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‘Queer Eye’ for theOscar hors d'oeuvre

Ted Allen gives his tips on what to serve at your Oscar bash
/ Source: Reuters

In television this year, it has paid to be queer.

But even a straight person can hold a viewing party for Sunday’s Oscar ceremony that is, at least, a little inspired by the hit TV show “Queer Eye for the Straight Guy” if they can master making a “‘Mystic’ Martini” or “‘Rings’ tortellini”

Ted Allen, food and wine expert on cable TV network Bravo’s hit show, offers these tips for Oscar parties: roll out the red carpet, stretch a velvet rope across the door, dim the lights, create some glamour and, most important, indulge your culinary creativity.

“I don’t want to be too unkind to my heterosexual brethren. Many a tragic party has been thrown by an overzealous gay man,” Allen said when asked what’s the worst mistake a straight person can make with their Oscar party.

“The biggest mistake anybody makes is overdoing it,” he said. “I like theme parties to be a little relaxed.”

Oscars, the U.S. film industry’s top honors given out by the Academy of Motion Picture Arts and Sciences, will be telecast live Sunday from Los Angeles by the ABC television network at 8 p.m. ET/5 p.m. PST.

Last year, nearly 22 million people tuned into the show in the United States, and moviegoers gather at parties to watch the parade of stars that this year includes Johnny Depp, Sean Penn, Charlize Theron, Diane Keaton and Renee Zellweger.

To keep those parties from turning into ho-hum chips and salsa affairs, Allen suggests a touch of elegance and a dash of Hollywood flair.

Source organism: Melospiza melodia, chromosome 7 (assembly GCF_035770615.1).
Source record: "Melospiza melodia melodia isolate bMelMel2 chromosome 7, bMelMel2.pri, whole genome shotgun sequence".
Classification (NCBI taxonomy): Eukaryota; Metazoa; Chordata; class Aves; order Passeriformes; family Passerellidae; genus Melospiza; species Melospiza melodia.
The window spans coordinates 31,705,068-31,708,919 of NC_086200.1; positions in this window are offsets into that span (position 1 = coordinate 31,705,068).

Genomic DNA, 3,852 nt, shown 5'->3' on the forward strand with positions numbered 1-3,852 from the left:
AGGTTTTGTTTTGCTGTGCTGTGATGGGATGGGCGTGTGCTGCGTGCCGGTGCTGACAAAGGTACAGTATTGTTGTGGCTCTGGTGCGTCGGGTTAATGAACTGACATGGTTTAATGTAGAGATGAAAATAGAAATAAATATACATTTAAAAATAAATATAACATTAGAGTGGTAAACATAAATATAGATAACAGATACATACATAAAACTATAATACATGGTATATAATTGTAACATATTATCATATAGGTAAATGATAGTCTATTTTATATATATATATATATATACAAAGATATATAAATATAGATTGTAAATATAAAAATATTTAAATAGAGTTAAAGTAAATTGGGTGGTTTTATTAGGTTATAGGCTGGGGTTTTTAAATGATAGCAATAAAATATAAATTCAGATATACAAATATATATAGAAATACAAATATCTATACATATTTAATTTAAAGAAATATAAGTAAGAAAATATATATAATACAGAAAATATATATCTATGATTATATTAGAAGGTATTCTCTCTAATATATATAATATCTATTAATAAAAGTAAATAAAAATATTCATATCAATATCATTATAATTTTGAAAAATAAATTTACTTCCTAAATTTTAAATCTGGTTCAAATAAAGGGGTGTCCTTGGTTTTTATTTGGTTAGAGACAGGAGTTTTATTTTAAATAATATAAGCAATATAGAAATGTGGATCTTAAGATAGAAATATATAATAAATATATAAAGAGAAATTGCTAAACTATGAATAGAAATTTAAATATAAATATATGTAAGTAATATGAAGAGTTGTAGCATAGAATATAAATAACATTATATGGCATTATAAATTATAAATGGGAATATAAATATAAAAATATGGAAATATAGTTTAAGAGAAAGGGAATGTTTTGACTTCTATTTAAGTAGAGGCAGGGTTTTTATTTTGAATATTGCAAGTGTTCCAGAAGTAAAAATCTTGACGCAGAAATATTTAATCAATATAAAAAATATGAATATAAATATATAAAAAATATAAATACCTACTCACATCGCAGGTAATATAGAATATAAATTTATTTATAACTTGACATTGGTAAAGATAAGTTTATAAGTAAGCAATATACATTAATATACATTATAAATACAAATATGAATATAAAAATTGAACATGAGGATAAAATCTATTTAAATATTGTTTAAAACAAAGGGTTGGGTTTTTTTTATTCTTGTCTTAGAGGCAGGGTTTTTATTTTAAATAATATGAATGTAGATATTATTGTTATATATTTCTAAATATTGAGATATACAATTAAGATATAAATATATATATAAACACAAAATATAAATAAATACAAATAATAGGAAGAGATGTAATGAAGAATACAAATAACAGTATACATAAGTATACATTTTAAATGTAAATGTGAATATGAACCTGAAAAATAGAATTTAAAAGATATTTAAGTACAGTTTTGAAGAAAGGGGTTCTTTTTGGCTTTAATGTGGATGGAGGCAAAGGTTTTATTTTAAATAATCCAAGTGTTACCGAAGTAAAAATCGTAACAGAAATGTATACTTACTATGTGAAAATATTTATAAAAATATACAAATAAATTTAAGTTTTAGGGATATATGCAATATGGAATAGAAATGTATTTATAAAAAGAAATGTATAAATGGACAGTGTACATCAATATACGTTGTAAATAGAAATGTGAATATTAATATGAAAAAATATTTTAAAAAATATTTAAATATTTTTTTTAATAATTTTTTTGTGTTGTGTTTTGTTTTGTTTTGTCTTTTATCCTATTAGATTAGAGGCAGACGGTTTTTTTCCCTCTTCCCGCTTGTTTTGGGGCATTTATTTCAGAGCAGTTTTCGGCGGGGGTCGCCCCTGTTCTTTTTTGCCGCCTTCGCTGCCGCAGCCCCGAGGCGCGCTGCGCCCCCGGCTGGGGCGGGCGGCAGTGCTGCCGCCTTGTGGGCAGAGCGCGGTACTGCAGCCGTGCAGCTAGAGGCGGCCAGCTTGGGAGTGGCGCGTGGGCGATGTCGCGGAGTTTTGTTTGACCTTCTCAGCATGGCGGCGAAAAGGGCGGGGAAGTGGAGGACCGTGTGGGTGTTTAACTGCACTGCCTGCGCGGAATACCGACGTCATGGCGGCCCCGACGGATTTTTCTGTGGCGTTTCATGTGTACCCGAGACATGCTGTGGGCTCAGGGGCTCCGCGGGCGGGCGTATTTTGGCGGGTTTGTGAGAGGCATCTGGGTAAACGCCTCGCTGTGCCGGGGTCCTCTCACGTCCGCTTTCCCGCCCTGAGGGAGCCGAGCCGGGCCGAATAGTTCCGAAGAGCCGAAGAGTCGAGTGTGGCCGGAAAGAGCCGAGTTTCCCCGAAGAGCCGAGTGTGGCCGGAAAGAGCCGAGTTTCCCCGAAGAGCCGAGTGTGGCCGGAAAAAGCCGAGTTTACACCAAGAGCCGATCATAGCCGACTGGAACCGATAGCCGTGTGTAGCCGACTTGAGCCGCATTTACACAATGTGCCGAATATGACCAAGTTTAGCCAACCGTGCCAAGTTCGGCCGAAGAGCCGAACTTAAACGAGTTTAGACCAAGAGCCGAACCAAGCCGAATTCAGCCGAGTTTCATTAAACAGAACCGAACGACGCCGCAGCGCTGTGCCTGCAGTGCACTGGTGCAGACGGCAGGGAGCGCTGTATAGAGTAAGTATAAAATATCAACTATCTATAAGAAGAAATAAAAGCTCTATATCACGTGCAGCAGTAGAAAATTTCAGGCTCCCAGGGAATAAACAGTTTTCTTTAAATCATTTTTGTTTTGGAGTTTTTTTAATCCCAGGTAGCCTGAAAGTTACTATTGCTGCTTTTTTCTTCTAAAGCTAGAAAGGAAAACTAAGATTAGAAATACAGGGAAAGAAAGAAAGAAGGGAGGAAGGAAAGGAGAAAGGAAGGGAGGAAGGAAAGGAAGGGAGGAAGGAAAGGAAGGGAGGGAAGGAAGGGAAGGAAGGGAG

The circular “‘Rings’ tortellini,” is a nod to best movie nominee and Oscar frontrunner “The Lord of the Rings: The Return of the King.” Sushi could mean “Lost in Translation” and salmon canapes might bring up “Master and Commander: The Far Side of the World. “‘Mystic’ Martini” is for “Mystic River.”

“If you’ve gone to that movie, you probably need a martini,” he said of the deep and dark thriller.

So that everybody can hear those often teary-eyed acceptance speeches, Allen suggests a VJ, (video jockey) to control the TV remote during the telecast.

He said it is a good idea to arrange furniture so that people walk around and mingle. “It helps keep people from hogging the good chairs,” he said.

If the telecast gets too long and tiring — last year it ran 3-1/2 hours — well, Allen said, there’s not much he could do about that.

“Maybe, everyone receiving an award should reveal one breast,” he said. Now that would be an Oscar ceremony no one would soon forget. Ask Janet Jackson and the Super Bowl folks.

More of Allen’s tips can be found at (